A San-Francisco-style environmental plan to prohibit large Chicago retailers from putting their merchandise in plastic bags is going nowhere this week because Mayor Rahm Emanuel is on the fence, City Hall sources said Monday.
“They say they’re neutral, but that means they’re not gonna support it. When they’re for something, they let us know and lobby hard. No one is gonna jump on this if the mayor is not on board,” said a source close to the negotiations, who asked to remain anonymous.
The City Council’s Health and Environmental Protection Committee is scheduled to hold a hearing Tuesday on the “ban the bag” ordinance introduced nineteen months ago by Ald. “Proco” Joe Moreno (1st).
It would require Chicago retailers with more than 5,000 sq. ft. of floor space to provide reusable bags to customers “either for sale or at no charge.”
But, Health Committee Chairman George Cardenas (12th) said Monday he plans to take testimony without calling the ordinance for a vote.
“I strongly favor it. From an environmental standpoint, it would be good for the city to move away from plastic. It’ll help the waste stream. But, we’ll explore the cost vs. the benefits. We’re gonna hear everybody out. I just don’t see us finishing in one day,” he said.
A top mayoral aide, who asked to remain anonymous, said Emanuel’s decision to remain neutral does not mean the mayor opposes a Chicago ban on plastic bags.
“No position. Waiting for City Council to work through their concerns with each other,” the mayoral aide wrote in a text message.
“They have disagreements and we have a ton on our plate. If there’s concensus and it moves, we would be happy to support” the ban.
The Il. Retail Merchants Association is dead-set against the ban for the same reason the idea was shelved in 2008 in favor of a watered-down replacement that required large retailers to install bins to collect and recycle plastic bags.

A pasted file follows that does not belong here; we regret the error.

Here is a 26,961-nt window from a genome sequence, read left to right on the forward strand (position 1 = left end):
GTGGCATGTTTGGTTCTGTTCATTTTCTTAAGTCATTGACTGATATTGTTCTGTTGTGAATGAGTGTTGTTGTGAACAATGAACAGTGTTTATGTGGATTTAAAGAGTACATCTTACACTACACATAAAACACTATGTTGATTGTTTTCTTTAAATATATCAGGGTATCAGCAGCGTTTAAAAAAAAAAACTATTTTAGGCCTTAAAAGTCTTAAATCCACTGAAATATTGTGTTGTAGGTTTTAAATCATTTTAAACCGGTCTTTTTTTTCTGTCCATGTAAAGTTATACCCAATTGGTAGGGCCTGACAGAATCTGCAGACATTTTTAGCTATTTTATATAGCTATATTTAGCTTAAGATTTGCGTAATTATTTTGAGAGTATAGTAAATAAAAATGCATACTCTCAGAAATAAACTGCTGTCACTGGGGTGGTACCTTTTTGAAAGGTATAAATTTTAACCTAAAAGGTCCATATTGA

Banning plastic bags in favor of reusable bags would saddle retailers with another regulatory cost they cannot afford, the merchants contend.
“There are better alternatives out there that we will outline” during the hearing, Il. Retail Merchants Association President David Vite said Monday, refusing to reveal specifics.
“Moreno’s idea is the one that galvanizes the retail industry. They’re all against it. It’s much more costly at a time when consumers are already having difficulty meeting their food budgets. It will punish folks who buy groceries rather than go to white table cloth restaurants.”
Moreno scoffs at the suggestion that banning plastic bags would drive up consumer prices. If “progressive” retailers like Aldi’s, Trader Joe’s and Whole Foods can ween themselves off plastic, big-box stores can do the same, he contends.
Five years ago, Finance Committee Chairman Edward M. Burke (14th) proposed a ban on non-compostible plastic bags to curb the flood of bags stuck in trees and fences, jamming landfills and waterways and blamed for the annual death of a million birds and 100,000 marine animals.
But, Burke backed off after retailers joined forces with then-Mayor Richard M. Daley against the ban.
Retailers helped draft the recycling compromise and went along with it, even after expressing strong reservations about the cost. At the time, plastic bags cost two cents apiece, compared to six cents for paper and as much as 14 cents for compostible plastic bags.
On Monday, Chicago Recycling Coalition President Mike Nowak renewed his call for the City Council to impose a tax of 10 cents or more on plastic bags.
Nowak noted that a 29-cent fee helped the Republic of Ireland reduce plastic bag usage by 95 percent. A five-cent fee in Washington D.C. prompted a 60 percent drop, he said.
“We need to follow the lead of the programs that work. What works is a fee. People look at the receipt and say, `What am I paying for? Why don’t I bring the bag?’ People will begin to bring their own bags. They’ll get used to it,” Nowak said.
Nowak argued that the plastic bag recycling ordinance was “doomed to failure” and he “knew it at the time….It frustrates me. We wasted five years. And that was after wasting fifteen years on blue-bag recycling” of household waste.